• I wondered about this too. Grotesk or Grotesque is typographical terminology.

      If you look at the typefaces available on your computer, you’ll find Brandon Grotesque and other grotesque fonts. Back in the 1800s printers started using typefaces that did not have serifs (little extra flourishes or marks on the letters, as seen in typefaces such as Times New Roman). These new forms were considered a bit primitive or crude but they became widely used in the 20th century (e.g., Bauhaus and other modern movements in publishing and design).

      So by calling it Knit Grotesk the designer is referencing the family of typefaces to which it belongs.

      • Interesting! Thanks for the education.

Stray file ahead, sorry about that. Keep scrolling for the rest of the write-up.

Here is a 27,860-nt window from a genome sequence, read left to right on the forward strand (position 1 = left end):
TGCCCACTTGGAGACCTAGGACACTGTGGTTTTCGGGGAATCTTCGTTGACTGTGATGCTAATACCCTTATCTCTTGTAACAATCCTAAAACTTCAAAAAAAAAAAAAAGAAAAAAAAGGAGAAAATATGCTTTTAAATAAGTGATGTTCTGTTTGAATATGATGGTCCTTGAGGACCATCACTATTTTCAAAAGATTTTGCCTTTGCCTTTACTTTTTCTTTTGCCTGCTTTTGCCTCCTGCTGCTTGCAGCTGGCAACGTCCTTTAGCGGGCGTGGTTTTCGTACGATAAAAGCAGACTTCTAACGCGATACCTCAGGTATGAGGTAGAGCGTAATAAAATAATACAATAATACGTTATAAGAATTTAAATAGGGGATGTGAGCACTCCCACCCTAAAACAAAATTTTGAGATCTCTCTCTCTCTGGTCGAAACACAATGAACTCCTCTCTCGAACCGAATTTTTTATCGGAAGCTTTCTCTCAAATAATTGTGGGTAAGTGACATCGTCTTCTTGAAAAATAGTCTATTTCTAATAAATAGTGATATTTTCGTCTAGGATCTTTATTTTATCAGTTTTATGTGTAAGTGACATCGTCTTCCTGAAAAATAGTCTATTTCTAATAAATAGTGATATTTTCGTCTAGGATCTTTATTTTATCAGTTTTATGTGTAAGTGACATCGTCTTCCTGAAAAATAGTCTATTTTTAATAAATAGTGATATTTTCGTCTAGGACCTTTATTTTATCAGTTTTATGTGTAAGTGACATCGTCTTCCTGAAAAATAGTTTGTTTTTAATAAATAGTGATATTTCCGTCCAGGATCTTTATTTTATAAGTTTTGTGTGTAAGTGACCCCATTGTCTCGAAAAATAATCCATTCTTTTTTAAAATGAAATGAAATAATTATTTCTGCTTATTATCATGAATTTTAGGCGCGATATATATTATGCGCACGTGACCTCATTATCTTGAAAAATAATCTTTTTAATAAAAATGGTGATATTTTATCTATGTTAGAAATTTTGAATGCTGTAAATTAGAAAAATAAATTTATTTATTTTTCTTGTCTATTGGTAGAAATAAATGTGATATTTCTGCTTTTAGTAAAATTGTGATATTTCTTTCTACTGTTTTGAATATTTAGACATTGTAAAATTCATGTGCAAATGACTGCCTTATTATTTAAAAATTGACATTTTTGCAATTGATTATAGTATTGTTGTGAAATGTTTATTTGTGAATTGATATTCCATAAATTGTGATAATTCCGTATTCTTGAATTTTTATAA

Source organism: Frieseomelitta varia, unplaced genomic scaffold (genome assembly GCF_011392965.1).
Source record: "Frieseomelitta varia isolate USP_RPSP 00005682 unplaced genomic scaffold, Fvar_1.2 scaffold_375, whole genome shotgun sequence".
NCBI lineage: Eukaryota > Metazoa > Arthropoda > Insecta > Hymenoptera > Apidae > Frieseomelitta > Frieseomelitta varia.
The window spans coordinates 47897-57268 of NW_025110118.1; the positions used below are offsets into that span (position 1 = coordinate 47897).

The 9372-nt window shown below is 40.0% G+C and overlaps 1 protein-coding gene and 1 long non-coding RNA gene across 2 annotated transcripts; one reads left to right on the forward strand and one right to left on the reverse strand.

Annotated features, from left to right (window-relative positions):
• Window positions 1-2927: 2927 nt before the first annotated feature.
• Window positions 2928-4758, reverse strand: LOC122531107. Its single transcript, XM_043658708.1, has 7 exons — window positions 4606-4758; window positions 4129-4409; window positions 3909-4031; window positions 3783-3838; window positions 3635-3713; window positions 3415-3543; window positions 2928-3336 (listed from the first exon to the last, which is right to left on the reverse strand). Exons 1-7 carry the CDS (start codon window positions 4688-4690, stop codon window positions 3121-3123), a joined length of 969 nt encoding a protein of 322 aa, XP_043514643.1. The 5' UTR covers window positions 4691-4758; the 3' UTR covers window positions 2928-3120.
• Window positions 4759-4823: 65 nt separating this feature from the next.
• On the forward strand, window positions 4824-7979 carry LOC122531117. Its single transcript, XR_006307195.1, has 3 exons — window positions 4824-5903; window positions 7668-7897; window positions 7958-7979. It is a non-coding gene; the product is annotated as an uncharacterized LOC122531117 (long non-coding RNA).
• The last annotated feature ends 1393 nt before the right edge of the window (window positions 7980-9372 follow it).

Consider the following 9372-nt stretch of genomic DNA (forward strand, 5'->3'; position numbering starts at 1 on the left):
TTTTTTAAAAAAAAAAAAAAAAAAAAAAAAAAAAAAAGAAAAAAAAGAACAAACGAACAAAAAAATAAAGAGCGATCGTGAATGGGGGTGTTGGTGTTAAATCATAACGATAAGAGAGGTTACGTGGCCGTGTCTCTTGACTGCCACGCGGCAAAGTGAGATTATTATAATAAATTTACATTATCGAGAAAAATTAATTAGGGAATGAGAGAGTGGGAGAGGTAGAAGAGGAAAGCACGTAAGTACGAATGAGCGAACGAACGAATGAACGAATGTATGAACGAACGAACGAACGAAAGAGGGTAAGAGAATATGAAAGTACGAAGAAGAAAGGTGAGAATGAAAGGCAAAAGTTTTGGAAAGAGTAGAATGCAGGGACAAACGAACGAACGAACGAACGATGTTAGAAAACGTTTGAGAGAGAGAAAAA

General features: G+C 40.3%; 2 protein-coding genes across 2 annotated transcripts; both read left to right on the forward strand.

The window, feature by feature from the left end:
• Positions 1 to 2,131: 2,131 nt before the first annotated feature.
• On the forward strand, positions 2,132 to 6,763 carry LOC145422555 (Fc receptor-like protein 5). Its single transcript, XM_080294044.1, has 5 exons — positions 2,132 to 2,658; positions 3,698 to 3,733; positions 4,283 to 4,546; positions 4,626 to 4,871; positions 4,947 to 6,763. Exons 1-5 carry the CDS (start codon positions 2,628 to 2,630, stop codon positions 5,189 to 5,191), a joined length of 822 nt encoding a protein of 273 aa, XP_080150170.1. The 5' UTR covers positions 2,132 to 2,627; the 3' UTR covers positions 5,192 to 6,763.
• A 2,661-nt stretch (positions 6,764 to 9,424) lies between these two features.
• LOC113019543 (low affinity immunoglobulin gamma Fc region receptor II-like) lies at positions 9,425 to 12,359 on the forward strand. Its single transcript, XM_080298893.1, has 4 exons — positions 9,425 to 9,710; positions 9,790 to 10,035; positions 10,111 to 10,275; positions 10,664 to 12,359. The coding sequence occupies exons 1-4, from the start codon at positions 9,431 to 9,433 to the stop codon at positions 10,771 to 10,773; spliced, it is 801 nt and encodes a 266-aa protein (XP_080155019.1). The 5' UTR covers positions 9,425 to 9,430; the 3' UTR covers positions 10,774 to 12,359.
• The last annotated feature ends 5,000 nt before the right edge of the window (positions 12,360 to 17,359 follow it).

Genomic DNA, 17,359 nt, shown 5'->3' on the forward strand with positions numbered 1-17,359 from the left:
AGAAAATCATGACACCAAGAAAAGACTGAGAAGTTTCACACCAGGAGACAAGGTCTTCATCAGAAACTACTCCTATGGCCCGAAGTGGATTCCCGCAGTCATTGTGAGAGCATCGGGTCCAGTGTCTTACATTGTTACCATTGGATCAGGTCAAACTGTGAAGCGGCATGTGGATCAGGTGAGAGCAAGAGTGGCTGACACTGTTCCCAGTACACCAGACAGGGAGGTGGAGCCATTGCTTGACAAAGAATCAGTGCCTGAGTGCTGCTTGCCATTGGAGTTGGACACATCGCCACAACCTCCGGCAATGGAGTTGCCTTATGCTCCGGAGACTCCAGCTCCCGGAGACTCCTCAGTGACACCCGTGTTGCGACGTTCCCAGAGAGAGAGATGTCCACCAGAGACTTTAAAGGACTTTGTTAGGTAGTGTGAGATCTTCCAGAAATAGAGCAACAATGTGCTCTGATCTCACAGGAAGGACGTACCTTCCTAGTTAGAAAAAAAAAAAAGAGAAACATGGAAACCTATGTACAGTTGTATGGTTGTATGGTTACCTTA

• I am aware of the Grotesque fonts, but I stand by my initial reaction based on a connotation of repulsion. Who needs knitting to be considered undesirable? Why not Knit Print? That was at least the first title that came to my mind.

        • OK, got it.

  • The designer of this:
    was standing in front of me on a line at Rhinebeck one year (2012?) So cool. Still want to knit a scarf that says ‘Solvitur Ambulando’.

    • I love that! It is solved by walking!

  • I got the book when it first came out based on Franklin’s recommendation and it is fascinating. I recommend it to whether you plan to knit letters or not – it is an interesting read either way.

  • I love his book. And I’m an old-time Type Rat so this is exciting!

  • The big example A hurts my eyes and the A on the two swatches is barely visible.

  • Awesome!

  • How very cool! I’m packing for a move, so any knitting has to be finishing, not starting. But this is definitely on my List Of Things To Do when I’m in my new place!